After a long road of hard work and perseverance, the new Cori Yarckin record titled Part of Me was released today in Japan on Spinning Records. Cori is a busy international singer/songwriter who is also signed to BMG publishing in the United States. In the past, she has toured extensively, being known for her powerful voice and stage presence, and has even been seen in Rolling Stone magazine and the ever-famous MTV show TRL. This new record, which was recorded and produced in SONAR X1, is initially available in stores and here in Japan and eventually will be released in the United States.
I’ve had the privilege of working with Cori on a few different records/projects as a producer, mixer and co-writer, and I think this record was the most fun out of them all. This record has an interesting twist to it as we recorded and produced most of the tracks entirely in SONAR X1, with various people jumping in to assist. Brandon Ryan did a lot of the preproduction and bed tracks, while Robin Kelly laid down a lot of the synth and drum programming. Then it was my job to take everything and completely mess it up… I mean put it all together 😉
Besides the single “Floating,” the one track that was a blast to make was “Everything Reminds Me of You,” which has an interesting story. After we had finished the record, Cori was contacted by her label in Japan requesting another track and asking if she had anything else finished that they could use for the record. At that very point in time, I just happened to be in L.A. working with another SONAR X1 user, TC Spitfire, who is Paul Oakenfold’s main engineer/producer/writer, and I had just finished up an interview with him when Cori called me about the situation.
At first, I told her to tell the label that it wouldn’t be possible to deliver another track on such short notice, and then after we hung up something hit me. I had my laptop, I had a Roland V-Studio 100 with me, and I actually had packed my trusty AT4033a (my favorite mic to travel with because it sounds killer, it’s sturdy and cheap; in case it has a blow-out with a disgruntled flight attendant and loses the battle.) I also had my HD video camera with me from interviewing TC, and now in MY mind was a conversation that I recently had in a meeting with a colleague from my marketing team about commercially released tracks being made on the fly.
I called Cori back and asked her if she reached back out to her label yet, which she had not, so I told her my idea which was to completely create a new song from scratch in her living room that night and capture whatever we could from the process on video. Within 2 hours I was over at her place on Venice Beach writing and recording the new idea, not knowing where it would end up; but the one thing for sure was that we were having a blast.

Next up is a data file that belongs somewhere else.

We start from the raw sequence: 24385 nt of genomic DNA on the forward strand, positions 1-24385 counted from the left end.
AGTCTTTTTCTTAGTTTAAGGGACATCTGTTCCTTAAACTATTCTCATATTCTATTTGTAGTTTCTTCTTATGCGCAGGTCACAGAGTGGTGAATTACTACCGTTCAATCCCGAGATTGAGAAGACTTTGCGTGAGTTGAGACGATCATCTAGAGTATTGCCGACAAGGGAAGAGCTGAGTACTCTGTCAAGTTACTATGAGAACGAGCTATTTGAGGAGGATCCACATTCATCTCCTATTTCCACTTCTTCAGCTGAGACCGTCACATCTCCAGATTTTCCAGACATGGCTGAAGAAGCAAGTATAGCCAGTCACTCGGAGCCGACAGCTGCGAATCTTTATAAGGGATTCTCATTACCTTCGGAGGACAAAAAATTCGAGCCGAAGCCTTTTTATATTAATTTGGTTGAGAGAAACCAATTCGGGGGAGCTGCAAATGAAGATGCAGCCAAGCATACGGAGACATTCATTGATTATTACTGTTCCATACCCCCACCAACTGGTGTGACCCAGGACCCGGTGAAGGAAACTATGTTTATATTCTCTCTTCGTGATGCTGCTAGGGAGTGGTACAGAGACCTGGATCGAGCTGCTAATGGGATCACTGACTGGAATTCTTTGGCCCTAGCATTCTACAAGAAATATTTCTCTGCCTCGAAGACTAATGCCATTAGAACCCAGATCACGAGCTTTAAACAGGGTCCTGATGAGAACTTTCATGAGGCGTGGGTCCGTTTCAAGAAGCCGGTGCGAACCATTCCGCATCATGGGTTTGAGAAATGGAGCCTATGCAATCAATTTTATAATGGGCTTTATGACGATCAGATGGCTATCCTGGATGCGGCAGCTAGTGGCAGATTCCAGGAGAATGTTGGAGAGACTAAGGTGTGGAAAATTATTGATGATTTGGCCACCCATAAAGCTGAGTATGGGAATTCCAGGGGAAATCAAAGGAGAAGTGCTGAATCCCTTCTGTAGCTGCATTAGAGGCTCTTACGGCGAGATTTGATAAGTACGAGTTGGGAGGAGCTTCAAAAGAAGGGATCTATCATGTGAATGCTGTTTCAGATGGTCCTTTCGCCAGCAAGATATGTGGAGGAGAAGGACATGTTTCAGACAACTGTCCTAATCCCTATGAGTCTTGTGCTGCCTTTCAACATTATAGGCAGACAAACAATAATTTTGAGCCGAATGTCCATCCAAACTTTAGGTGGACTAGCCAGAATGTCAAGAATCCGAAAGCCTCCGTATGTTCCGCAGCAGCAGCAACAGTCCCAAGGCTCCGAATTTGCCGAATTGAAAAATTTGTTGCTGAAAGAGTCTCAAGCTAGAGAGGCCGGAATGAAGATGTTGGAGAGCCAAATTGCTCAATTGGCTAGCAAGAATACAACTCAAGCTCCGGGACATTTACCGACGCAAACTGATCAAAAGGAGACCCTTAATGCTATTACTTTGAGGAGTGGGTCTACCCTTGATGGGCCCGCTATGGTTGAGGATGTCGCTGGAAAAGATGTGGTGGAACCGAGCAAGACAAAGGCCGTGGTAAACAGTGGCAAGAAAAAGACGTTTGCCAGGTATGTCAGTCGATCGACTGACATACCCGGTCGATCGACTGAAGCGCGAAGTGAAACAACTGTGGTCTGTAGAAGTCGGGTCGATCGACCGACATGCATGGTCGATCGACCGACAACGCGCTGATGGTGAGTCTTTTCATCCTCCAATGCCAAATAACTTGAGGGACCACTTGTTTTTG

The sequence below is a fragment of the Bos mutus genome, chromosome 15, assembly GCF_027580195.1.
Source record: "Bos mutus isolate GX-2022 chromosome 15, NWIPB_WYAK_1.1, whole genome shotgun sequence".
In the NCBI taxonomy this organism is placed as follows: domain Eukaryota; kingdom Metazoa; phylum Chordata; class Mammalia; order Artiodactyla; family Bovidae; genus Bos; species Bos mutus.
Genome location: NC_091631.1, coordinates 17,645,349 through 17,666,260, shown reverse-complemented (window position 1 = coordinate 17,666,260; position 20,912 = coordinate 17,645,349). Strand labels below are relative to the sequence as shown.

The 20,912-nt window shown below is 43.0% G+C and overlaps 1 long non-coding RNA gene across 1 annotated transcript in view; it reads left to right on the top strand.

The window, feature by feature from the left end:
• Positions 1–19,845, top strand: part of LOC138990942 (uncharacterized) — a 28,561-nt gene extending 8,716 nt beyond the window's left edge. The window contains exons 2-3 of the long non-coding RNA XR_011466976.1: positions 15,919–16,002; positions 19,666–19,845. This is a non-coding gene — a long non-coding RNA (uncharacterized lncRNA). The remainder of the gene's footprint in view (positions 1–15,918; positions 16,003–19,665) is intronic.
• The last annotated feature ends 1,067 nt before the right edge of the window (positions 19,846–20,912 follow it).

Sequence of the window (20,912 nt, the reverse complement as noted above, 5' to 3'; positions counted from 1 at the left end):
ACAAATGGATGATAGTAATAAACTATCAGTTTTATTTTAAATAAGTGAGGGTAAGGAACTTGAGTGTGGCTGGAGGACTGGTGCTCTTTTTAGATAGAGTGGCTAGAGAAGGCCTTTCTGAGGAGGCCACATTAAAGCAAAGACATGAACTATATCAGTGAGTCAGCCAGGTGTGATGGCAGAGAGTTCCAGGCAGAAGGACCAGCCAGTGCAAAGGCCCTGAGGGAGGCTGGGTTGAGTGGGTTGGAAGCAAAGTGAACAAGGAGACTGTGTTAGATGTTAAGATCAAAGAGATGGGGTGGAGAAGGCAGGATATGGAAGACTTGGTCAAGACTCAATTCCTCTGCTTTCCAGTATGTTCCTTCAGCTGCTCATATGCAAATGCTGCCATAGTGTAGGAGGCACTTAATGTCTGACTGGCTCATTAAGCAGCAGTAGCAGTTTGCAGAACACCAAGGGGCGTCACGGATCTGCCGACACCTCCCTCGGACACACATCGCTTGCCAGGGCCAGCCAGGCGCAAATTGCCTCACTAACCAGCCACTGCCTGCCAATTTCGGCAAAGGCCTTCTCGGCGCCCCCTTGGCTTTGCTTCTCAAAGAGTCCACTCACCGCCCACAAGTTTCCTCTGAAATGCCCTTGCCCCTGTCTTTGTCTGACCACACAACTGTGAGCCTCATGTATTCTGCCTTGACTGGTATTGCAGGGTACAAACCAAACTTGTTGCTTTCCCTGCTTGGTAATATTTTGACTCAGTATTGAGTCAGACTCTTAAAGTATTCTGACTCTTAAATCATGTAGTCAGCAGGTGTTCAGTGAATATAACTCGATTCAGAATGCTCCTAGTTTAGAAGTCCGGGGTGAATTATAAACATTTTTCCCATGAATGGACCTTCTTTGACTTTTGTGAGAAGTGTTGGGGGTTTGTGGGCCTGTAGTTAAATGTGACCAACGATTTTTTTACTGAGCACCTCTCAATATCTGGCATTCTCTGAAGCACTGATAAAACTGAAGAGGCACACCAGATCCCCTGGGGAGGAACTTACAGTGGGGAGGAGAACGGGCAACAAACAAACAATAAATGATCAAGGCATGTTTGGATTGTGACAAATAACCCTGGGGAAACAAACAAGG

After a few hours, we had written a very solid song, and I went to work programming the bed tracks and recording the acoustic guitar parts. I basically programmed the drums in the step sequencer and then I layered some cool loops in from the Beatscapce content folder and finally layered a massive amount of effects individually on these loops. As we kept working, we could tell that we had something really cool going on, and it was a trip to be in this living room making an actual song that could end up on a record, knowing that we had nothing a few hours ago.
Next we laid down the vocals and as you will see from the video, the one thing I overlooked was the lack of a mic stand. No problem; Cori had a great chandelier in her living room, but a few times I asked myself “are we really doing this?” I have to admit that tracking vocals in a living room between the hours of 6pm and 9pm near Venice Beach has its sonic tribulations. Nevertheless, we persevered and before too long we had really great sounding vocal tracks from SONAR X1 and the Roland V-Studio 100.
2 days later I was back on a plane headed east and was lucky enough to be flying Jetblue where I had a power outlet and was able to get a good majority of the mixing and editing out of the way. I was pretty sure by the time the plane landed in New York that I had something that not only sounded great, but was only going to take a little bit of massaging in my studio to get it ready to deliver to the label for review. I got the track over to Cori and within 24 hours she had heard back from the label that they loved the song and that it would be included on the record.
Now I’m not saying that this is the best way, or a standard way to make a track, but I guess my point to all this is that people these days are so tuned into the meticulousness of recording perfection, that they sometimes forget about having fun and getting a “vibe” to a song. I think it’s fair to say that they also overlook the importance of THE WRITING of a song for that matter. There are a handful of things I can hear in this song, especially on the vocal and acoustic guitar tracks (dog barking, cars driving by, etc…) that make me laugh – and that is my point. We had a blast forming this song from nothing, and at the end of the day we created something in a living room using SONAR X1, a Roland V-Studio 100, an old short-scale acoustic guitar, an AT4033a and a chandelier.
Despite how dismal the “music industry” may seem these days, there are a ton of ways to capitalize on music creation. This track was created in a living room and made it onto a record with a credible recording company in Japan. It’s a great time to pick up a version of SONAR X1 and jump into the game.
Watch the documentary video of the making of Everything Reminds Me of You: